A Senate committee is expected to find that three senators should not have claimed tens of thousands of dollars in residency expenses, even though an independent audit concludes the Red Chamber’s rules are unclear and poorly defined.
New rules are expected to be announced Thursday that will aim to reduce the amount of money senators can claim while working in Ottawa, according to sources familiar with the process.
The Senate Board of Internal Economy asked the independent auditing firm Deloitte to examine the expenses of Independent Patrick Brazeau, Conservative Mike Duffy and Liberal Mac Harb to determine whether their residency expenses complied with existing rules. The three senators were accused of claiming a home in the National Capital Region as a secondary residence in spite of indications that it was in fact their primary residence.
The Deloitte report says the definition of residency is not clear, with as many as five different terms currently in use to describe where senators live, according to sources. The five terms include primary residence, secondary residence, National Capital Region residence, provincial residence and registered residence. As a result of these multiple terms, the auditors, while raising concerns about the sentators’ actions, are expected to conclude they are unable to say definitively whether rules were broken.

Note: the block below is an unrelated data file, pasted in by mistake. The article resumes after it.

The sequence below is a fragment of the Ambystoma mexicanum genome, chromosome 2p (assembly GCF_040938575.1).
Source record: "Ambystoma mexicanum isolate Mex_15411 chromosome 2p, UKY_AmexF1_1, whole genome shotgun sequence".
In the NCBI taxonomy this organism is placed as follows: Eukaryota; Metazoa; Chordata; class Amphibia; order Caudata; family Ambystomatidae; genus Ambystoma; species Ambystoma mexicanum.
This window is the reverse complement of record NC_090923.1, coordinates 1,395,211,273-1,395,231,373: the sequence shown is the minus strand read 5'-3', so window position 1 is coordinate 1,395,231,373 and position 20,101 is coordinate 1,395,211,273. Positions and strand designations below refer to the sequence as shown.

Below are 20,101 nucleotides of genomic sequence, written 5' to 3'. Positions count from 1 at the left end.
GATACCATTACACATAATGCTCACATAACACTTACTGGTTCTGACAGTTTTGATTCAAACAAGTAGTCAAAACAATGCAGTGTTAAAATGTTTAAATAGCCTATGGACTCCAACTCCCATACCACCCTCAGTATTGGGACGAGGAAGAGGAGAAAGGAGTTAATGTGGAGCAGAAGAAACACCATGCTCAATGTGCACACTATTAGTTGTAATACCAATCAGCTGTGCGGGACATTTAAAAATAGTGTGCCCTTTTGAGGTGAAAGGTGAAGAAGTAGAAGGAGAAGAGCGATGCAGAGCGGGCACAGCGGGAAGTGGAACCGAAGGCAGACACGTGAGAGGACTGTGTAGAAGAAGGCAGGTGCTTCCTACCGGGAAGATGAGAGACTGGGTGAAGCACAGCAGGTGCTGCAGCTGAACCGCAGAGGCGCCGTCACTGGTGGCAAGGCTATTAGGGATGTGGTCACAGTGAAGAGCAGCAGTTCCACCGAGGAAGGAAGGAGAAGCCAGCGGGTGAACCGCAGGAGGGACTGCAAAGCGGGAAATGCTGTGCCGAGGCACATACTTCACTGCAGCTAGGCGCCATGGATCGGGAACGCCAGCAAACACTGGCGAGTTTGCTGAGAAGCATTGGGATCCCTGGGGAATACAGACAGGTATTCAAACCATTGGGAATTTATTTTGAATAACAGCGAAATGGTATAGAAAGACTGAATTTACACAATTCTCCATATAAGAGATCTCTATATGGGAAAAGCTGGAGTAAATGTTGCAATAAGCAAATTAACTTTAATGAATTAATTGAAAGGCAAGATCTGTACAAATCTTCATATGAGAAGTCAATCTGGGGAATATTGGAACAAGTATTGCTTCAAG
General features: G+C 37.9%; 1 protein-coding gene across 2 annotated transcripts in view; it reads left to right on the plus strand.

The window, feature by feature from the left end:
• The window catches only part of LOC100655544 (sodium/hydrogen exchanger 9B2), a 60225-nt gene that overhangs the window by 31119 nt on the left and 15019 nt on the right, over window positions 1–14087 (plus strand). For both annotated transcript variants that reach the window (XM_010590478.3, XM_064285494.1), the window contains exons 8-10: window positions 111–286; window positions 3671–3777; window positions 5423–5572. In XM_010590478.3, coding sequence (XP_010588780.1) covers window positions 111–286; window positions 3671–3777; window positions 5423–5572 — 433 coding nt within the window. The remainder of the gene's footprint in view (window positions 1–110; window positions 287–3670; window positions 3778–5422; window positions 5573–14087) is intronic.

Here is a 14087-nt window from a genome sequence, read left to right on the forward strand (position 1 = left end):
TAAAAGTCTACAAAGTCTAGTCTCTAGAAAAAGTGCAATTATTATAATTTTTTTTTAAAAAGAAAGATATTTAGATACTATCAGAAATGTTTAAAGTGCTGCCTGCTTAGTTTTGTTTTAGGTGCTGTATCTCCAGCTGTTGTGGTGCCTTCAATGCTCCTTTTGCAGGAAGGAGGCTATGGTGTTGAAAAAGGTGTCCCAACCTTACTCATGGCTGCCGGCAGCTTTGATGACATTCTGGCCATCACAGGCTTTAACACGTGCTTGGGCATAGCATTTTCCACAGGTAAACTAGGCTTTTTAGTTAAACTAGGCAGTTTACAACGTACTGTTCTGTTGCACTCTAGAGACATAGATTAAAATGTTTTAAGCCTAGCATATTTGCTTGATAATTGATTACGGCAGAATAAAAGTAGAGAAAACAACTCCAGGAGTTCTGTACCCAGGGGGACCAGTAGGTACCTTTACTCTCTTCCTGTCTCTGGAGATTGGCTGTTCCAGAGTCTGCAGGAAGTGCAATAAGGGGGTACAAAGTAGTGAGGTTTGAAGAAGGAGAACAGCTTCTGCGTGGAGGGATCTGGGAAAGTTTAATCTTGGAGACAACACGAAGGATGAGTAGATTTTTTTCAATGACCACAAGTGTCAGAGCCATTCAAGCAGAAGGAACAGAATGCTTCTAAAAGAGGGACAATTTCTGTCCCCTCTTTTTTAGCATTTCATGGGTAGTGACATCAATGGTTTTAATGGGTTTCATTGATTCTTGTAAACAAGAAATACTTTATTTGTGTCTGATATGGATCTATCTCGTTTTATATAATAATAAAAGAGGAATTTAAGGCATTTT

The committee is expected to release its own report Thursday afternoon based on Deloitte’s findings, and its language on the three senators is expected to be much stronger.
Members of the committee met Wednesday evening in Parliament’s Centre Block with officials from Deloitte and Senate Speaker Noël Kinsella. Both Mr. Duffy and Mr. Harb were seen entering and leaving the closed-door meeting. A separate review of Conservative Senator Pamela Wallin’s expenses is not expected to be resolved this week.
Controversy over expenses has dogged the Senate for months, with sharp divisions over how the chamber should respond. Even with hours to go before the Senate issued its response, sources say there was still strong debate within both parties over whether the Senate should refer its findings to the RCMP.
On April 19, Mr. Duffy issued a statement announcing that he had reimbursed the Receiver General $90,172.24 for living allowance expenses.
Sources speculate that Mr. Harb could be asked to pay back a larger amount given that he has been in the Senate longer than Mr. Duffy, while Mr. Brazeau would be asked to pay back less because his claims were more recent. However, it is not clear how the committee will address the issue of repayment.
On his way into the meeting, Mr. Harb dismissed a report that he would owe more than $100,000.
“I can say in all certainty, the report is false,” he said. Asked how he felt about the meeting, Mr. Harb said, “I’m confident going in. As well, I’ll be confident coming out.”
Mr. Duffy played down the issue as he entered the meeting. “I don’t see this as a big deal,” he said.
Afterward, Mr. Duffy said he couldn’t speak about the committee’s report because it is under embargo until it is tabled in the Senate.
“I feel great, we can see the finish line,” he said. Asked how he was affected by the audit process, Mr. Duffy said, “It’s a business, you have to do your job and that’s what I’m doing. We’re working for PEI, we’ve got a lot on the go. I’m sorry, this isn’t going to deter me from doing my primary job.”
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